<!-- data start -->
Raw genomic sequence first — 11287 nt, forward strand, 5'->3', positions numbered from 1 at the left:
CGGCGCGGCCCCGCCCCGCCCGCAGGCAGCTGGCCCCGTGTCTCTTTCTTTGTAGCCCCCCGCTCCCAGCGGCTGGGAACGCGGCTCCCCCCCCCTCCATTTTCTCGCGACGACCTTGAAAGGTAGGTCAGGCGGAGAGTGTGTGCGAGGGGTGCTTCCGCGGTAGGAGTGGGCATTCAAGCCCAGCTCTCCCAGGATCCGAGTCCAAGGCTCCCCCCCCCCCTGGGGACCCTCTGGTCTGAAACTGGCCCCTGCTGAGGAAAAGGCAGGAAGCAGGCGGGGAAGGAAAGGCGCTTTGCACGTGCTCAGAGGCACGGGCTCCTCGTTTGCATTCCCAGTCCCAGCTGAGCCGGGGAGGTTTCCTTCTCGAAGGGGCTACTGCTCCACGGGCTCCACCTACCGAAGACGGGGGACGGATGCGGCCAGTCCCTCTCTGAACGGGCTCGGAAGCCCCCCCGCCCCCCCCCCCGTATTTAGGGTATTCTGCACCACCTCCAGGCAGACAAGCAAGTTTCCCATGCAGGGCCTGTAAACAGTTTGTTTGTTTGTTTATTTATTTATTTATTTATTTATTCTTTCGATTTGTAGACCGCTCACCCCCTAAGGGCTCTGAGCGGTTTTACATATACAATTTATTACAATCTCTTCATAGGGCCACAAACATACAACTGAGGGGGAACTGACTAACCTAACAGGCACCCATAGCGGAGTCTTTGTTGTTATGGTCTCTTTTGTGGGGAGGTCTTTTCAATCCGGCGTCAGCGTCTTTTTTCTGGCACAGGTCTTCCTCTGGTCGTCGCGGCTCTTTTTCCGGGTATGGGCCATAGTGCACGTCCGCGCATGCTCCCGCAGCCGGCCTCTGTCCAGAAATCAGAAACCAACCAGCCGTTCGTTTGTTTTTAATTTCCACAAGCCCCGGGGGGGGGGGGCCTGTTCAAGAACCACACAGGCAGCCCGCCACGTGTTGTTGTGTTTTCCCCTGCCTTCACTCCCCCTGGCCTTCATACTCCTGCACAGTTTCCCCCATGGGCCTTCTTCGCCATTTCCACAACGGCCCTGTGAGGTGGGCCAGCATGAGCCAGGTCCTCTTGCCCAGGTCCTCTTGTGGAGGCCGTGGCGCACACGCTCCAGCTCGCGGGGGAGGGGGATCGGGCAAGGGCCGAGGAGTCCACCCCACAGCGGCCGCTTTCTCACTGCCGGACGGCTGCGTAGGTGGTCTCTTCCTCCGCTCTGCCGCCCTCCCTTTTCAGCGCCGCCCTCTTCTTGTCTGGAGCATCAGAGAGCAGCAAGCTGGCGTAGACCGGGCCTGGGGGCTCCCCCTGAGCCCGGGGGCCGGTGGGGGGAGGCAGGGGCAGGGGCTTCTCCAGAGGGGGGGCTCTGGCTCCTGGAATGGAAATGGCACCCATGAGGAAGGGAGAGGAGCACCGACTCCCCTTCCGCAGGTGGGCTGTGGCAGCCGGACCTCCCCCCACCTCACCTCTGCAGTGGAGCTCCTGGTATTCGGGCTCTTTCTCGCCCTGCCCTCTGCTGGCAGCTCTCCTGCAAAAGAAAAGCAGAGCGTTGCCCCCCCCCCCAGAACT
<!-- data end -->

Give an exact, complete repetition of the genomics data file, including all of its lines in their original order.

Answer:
Raw genomic sequence first — 11287 nt, forward strand, 5'->3', positions numbered from 1 at the left:
CGGCGCGGCCCCGCCCCGCCCGCAGGCAGCTGGCCCCGTGTCTCTTTCTTTGTAGCCCCCCGCTCCCAGCGGCTGGGAACGCGGCTCCCCCCCCCTCCATTTTCTCGCGACGACCTTGAAAGGTAGGTCAGGCGGAGAGTGTGTGCGAGGGGTGCTTCCGCGGTAGGAGTGGGCATTCAAGCCCAGCTCTCCCAGGATCCGAGTCCAAGGCTCCCCCCCCCCCTGGGGACCCTCTGGTCTGAAACTGGCCCCTGCTGAGGAAAAGGCAGGAAGCAGGCGGGGAAGGAAAGGCGCTTTGCACGTGCTCAGAGGCACGGGCTCCTCGTTTGCATTCCCAGTCCCAGCTGAGCCGGGGAGGTTTCCTTCTCGAAGGGGCTACTGCTCCACGGGCTCCACCTACCGAAGACGGGGGACGGATGCGGCCAGTCCCTCTCTGAACGGGCTCGGAAGCCCCCCCGCCCCCCCCCCCGTATTTAGGGTATTCTGCACCACCTCCAGGCAGACAAGCAAGTTTCCCATGCAGGGCCTGTAAACAGTTTGTTTGTTTGTTTATTTATTTATTTATTTATTTATTCTTTCGATTTGTAGACCGCTCACCCCCTAAGGGCTCTGAGCGGTTTTACATATACAATTTATTACAATCTCTTCATAGGGCCACAAACATACAACTGAGGGGGAACTGACTAACCTAACAGGCACCCATAGCGGAGTCTTTGTTGTTATGGTCTCTTTTGTGGGGAGGTCTTTTCAATCCGGCGTCAGCGTCTTTTTTCTGGCACAGGTCTTCCTCTGGTCGTCGCGGCTCTTTTTCCGGGTATGGGCCATAGTGCACGTCCGCGCATGCTCCCGCAGCCGGCCTCTGTCCAGAAATCAGAAACCAACCAGCCGTTCGTTTGTTTTTAATTTCCACAAGCCCCGGGGGGGGGGGGCCTGTTCAAGAACCACACAGGCAGCCCGCCACGTGTTGTTGTGTTTTCCCCTGCCTTCACTCCCCCTGGCCTTCATACTCCTGCACAGTTTCCCCCATGGGCCTTCTTCGCCATTTCCACAACGGCCCTGTGAGGTGGGCCAGCATGAGCCAGGTCCTCTTGCCCAGGTCCTCTTGTGGAGGCCGTGGCGCACACGCTCCAGCTCGCGGGGGAGGGGGATCGGGCAAGGGCCGAGGAGTCCACCCCACAGCGGCCGCTTTCTCACTGCCGGACGGCTGCGTAGGTGGTCTCTTCCTCCGCTCTGCCGCCCTCCCTTTTCAGCGCCGCCCTCTTCTTGTCTGGAGCATCAGAGAGCAGCAAGCTGGCGTAGACCGGGCCTGGGGGCTCCCCCTGAGCCCGGGGGCCGGTGGGGGGAGGCAGGGGCAGGGGCTTCTCCAGAGGGGGGGCTCTGGCTCCTGGAATGGAAATGGCACCCATGAGGAAGGGAGAGGAGCACCGACTCCCCTTCCGCAGGTGGGCTGTGGCAGCCGGACCTCCCCCCACCTCACCTCTGCAGTGGAGCTCCTGGTATTCGGGCTCTTTCTCGCCCTGCCCTCTGCTGGCAGCTCTCCTGCAAAAGAAAAGCAGAGCGTTGCCCCCCCCCCCAGAACT